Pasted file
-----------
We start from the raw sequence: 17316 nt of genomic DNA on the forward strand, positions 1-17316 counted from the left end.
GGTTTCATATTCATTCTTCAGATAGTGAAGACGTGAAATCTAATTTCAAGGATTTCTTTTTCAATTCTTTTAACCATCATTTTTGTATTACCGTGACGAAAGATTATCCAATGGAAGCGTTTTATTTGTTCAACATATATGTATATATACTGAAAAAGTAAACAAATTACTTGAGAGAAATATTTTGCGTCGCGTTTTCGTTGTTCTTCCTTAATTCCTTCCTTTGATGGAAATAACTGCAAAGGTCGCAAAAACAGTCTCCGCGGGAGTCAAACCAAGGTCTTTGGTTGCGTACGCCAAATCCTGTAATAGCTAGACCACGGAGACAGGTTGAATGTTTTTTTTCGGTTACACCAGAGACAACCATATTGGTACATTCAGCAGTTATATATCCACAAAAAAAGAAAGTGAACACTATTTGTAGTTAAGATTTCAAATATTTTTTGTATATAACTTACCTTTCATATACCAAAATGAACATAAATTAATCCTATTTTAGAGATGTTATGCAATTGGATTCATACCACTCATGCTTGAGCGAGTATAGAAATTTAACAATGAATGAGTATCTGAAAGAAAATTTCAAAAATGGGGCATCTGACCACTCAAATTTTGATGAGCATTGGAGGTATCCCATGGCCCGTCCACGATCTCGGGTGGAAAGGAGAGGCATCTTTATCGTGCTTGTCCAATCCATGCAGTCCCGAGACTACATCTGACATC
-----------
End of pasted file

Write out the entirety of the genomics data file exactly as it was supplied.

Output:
We start from the raw sequence: 17316 nt of genomic DNA on the forward strand, positions 1-17316 counted from the left end.
GGTTTCATATTCATTCTTCAGATAGTGAAGACGTGAAATCTAATTTCAAGGATTTCTTTTTCAATTCTTTTAACCATCATTTTTGTATTACCGTGACGAAAGATTATCCAATGGAAGCGTTTTATTTGTTCAACATATATGTATATATACTGAAAAAGTAAACAAATTACTTGAGAGAAATATTTTGCGTCGCGTTTTCGTTGTTCTTCCTTAATTCCTTCCTTTGATGGAAATAACTGCAAAGGTCGCAAAAACAGTCTCCGCGGGAGTCAAACCAAGGTCTTTGGTTGCGTACGCCAAATCCTGTAATAGCTAGACCACGGAGACAGGTTGAATGTTTTTTTTCGGTTACACCAGAGACAACCATATTGGTACATTCAGCAGTTATATATCCACAAAAAAAGAAAGTGAACACTATTTGTAGTTAAGATTTCAAATATTTTTTGTATATAACTTACCTTTCATATACCAAAATGAACATAAATTAATCCTATTTTAGAGATGTTATGCAATTGGATTCATACCACTCATGCTTGAGCGAGTATAGAAATTTAACAATGAATGAGTATCTGAAAGAAAATTTCAAAAATGGGGCATCTGACCACTCAAATTTTGATGAGCATTGGAGGTATCCCATGGCCCGTCCACGATCTCGGGTGGAAAGGAGAGGCATCTTTATCGTGCTTGTCCAATCCATGCAGTCCCGAGACTACATCTGACATC